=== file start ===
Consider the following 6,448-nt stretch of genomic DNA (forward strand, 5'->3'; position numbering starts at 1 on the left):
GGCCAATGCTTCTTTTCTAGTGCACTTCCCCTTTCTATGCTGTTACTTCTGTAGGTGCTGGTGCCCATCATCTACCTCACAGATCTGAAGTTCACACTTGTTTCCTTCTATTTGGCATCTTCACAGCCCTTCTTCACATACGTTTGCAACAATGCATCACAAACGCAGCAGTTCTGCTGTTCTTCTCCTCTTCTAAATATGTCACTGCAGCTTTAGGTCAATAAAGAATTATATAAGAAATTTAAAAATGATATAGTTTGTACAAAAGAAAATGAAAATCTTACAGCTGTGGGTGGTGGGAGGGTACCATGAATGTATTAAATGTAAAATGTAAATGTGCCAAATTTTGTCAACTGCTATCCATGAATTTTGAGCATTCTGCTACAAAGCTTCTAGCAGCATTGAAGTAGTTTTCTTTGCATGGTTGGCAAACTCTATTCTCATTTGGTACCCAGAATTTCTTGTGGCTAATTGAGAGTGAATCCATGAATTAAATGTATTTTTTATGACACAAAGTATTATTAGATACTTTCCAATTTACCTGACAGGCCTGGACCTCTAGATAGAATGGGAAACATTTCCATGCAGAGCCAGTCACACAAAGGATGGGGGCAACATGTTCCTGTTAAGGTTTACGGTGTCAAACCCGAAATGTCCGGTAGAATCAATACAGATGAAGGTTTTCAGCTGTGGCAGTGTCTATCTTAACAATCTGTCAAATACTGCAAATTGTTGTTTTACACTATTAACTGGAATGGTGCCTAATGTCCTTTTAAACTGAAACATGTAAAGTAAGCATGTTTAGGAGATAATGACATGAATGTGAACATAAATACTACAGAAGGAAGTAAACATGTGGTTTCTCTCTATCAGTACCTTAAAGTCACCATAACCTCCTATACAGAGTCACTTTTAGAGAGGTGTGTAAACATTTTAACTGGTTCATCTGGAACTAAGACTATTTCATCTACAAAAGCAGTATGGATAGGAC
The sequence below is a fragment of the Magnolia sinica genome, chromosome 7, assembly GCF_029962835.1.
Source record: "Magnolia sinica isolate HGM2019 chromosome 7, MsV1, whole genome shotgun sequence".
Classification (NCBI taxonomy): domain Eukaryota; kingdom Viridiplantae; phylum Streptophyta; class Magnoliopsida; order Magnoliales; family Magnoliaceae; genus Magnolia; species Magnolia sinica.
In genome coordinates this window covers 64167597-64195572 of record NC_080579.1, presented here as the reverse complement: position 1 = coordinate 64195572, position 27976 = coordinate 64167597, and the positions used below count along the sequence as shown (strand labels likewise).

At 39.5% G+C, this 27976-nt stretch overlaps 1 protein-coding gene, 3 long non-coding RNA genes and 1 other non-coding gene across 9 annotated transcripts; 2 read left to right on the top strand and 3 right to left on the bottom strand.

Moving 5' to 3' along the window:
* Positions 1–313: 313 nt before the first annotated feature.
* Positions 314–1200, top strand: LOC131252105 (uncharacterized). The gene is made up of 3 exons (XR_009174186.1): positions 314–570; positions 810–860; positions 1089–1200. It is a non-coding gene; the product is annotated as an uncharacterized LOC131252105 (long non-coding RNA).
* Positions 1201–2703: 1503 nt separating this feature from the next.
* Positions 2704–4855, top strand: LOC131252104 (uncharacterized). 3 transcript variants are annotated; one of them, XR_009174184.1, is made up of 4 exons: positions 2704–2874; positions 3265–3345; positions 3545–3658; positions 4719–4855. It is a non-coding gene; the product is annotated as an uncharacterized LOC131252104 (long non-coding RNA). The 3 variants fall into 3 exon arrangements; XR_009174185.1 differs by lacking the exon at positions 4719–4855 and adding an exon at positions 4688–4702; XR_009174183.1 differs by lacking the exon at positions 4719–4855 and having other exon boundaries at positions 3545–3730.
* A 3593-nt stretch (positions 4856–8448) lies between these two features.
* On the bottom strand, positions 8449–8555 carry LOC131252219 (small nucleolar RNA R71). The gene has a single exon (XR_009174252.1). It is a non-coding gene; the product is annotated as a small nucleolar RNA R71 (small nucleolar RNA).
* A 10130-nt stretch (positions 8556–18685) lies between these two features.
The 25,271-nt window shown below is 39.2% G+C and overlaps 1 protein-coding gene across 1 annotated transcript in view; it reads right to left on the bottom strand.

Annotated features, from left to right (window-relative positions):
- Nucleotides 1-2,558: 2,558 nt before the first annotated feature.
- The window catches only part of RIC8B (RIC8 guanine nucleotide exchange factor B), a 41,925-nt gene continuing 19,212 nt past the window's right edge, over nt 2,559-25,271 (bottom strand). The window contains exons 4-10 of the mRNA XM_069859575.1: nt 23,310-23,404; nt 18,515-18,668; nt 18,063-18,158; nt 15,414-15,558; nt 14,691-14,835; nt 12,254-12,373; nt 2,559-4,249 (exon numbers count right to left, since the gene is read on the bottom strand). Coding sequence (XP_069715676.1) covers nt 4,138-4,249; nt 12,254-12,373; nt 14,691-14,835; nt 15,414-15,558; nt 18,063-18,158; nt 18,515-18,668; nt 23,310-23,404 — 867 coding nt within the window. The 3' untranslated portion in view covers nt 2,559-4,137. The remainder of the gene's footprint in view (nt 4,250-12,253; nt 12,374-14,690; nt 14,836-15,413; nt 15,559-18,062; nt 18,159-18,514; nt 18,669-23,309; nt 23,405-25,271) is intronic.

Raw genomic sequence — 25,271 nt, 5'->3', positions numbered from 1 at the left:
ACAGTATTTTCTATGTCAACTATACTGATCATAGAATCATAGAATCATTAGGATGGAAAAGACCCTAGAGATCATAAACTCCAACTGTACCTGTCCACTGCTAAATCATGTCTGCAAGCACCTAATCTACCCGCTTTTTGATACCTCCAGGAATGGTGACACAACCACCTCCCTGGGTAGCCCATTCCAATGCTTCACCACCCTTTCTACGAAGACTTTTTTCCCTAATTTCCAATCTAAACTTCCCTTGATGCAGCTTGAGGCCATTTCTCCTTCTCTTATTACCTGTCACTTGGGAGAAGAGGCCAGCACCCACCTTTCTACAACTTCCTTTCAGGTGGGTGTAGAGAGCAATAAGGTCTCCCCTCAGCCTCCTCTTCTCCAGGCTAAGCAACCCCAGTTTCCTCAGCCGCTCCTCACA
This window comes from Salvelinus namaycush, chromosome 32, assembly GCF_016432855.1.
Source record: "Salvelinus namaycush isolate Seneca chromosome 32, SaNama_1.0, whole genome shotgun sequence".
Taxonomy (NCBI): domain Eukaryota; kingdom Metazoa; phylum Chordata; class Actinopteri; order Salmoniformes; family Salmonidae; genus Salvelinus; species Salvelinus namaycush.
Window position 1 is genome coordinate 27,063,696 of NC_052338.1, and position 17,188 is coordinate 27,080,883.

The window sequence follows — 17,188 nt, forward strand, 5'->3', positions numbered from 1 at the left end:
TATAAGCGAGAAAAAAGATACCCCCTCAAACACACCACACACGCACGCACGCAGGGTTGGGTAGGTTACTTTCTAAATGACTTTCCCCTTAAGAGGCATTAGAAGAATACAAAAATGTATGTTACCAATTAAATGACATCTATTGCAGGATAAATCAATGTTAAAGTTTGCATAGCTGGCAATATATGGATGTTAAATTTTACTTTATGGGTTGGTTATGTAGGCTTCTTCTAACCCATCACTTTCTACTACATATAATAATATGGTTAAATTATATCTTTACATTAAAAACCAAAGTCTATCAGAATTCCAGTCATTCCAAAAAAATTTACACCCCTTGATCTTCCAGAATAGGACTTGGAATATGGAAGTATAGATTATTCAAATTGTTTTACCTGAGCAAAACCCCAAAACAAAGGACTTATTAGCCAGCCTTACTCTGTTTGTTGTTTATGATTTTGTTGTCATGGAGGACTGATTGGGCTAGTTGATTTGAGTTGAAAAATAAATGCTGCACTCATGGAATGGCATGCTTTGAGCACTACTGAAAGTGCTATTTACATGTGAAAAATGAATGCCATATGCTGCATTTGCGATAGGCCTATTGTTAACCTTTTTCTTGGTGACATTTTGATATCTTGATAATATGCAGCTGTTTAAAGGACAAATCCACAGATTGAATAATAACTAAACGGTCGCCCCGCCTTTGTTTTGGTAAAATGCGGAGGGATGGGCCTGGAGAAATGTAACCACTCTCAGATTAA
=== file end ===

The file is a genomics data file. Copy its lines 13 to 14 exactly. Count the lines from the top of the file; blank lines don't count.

* A 3593-nt stretch (positions 4856–8448) lies between these two features.
* On the bottom strand, positions 8449–8555 carry LOC131252219 (small nucleolar RNA R71). The gene has a single exon (XR_009174252.1). It is a non-coding gene; the product is annotated as a small nucleolar RNA R71 (small nucleolar RNA).